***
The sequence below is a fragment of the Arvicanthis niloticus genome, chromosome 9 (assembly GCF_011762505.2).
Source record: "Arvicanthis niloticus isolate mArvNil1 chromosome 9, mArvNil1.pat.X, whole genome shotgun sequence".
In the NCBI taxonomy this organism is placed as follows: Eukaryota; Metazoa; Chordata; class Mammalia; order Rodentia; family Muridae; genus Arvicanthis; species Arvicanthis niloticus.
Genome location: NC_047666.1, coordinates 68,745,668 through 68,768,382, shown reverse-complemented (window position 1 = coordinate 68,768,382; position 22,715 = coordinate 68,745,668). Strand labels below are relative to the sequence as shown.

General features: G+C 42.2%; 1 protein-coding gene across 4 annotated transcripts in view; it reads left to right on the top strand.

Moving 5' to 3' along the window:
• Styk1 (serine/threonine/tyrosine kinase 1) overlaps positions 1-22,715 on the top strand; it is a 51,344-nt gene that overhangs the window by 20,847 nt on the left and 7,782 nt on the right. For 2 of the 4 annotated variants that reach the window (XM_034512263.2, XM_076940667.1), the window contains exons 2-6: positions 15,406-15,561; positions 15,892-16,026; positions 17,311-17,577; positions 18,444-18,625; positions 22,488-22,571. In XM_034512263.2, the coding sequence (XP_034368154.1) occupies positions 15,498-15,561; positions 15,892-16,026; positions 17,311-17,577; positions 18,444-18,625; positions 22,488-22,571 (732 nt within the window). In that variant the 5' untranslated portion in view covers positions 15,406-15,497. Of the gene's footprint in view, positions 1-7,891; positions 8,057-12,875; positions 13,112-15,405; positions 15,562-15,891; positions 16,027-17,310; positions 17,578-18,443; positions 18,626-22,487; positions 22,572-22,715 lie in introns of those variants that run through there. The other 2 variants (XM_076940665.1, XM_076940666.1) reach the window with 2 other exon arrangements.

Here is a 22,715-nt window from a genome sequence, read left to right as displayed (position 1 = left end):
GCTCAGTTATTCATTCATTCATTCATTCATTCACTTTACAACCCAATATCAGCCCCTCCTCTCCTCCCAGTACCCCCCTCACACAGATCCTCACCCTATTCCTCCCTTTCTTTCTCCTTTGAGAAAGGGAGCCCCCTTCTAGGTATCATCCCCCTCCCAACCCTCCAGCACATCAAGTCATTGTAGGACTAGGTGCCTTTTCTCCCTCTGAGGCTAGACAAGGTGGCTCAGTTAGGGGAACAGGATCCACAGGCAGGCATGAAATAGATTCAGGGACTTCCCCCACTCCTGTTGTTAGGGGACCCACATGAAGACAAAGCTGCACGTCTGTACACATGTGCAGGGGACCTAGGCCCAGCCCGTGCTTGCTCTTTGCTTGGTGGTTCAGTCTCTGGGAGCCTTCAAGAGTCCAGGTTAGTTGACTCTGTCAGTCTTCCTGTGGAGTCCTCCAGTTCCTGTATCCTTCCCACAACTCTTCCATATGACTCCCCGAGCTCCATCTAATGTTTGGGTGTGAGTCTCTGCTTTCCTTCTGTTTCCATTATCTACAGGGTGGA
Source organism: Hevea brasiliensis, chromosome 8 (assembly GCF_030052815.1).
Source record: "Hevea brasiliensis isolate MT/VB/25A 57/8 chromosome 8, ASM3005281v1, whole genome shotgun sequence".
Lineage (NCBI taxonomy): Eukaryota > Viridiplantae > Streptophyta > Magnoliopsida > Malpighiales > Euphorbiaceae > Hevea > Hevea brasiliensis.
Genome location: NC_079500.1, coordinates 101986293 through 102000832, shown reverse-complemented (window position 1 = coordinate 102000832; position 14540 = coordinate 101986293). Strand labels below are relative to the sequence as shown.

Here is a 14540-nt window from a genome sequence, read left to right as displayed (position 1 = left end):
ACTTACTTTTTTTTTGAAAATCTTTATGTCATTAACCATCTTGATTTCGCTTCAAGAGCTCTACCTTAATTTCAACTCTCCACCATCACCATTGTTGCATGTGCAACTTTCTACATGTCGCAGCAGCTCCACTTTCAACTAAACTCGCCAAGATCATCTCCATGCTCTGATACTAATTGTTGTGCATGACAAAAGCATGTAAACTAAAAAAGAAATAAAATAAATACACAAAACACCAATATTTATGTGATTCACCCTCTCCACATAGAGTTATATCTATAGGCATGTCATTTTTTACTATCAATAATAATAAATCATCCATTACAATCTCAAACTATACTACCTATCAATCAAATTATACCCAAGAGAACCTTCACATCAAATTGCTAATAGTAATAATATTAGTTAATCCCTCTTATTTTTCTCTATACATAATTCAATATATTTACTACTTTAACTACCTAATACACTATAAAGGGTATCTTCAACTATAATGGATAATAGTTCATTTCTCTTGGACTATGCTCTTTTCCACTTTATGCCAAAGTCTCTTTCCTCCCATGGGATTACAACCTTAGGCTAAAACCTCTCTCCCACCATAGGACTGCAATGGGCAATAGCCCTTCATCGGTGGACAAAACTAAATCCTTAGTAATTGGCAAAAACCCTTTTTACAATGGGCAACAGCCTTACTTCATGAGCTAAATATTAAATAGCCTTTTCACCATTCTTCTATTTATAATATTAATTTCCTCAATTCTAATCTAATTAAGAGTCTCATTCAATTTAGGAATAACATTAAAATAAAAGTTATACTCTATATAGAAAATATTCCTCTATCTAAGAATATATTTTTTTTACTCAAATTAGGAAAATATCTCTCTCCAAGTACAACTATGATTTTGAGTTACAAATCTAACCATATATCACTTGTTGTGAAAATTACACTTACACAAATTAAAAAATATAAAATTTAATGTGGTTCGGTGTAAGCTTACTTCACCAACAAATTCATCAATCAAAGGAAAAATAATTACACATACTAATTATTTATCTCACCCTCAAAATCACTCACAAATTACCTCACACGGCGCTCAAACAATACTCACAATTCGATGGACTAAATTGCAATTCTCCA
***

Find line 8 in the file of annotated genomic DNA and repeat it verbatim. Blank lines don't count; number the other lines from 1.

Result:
Here is a 22,715-nt window from a genome sequence, read left to right as displayed (position 1 = left end):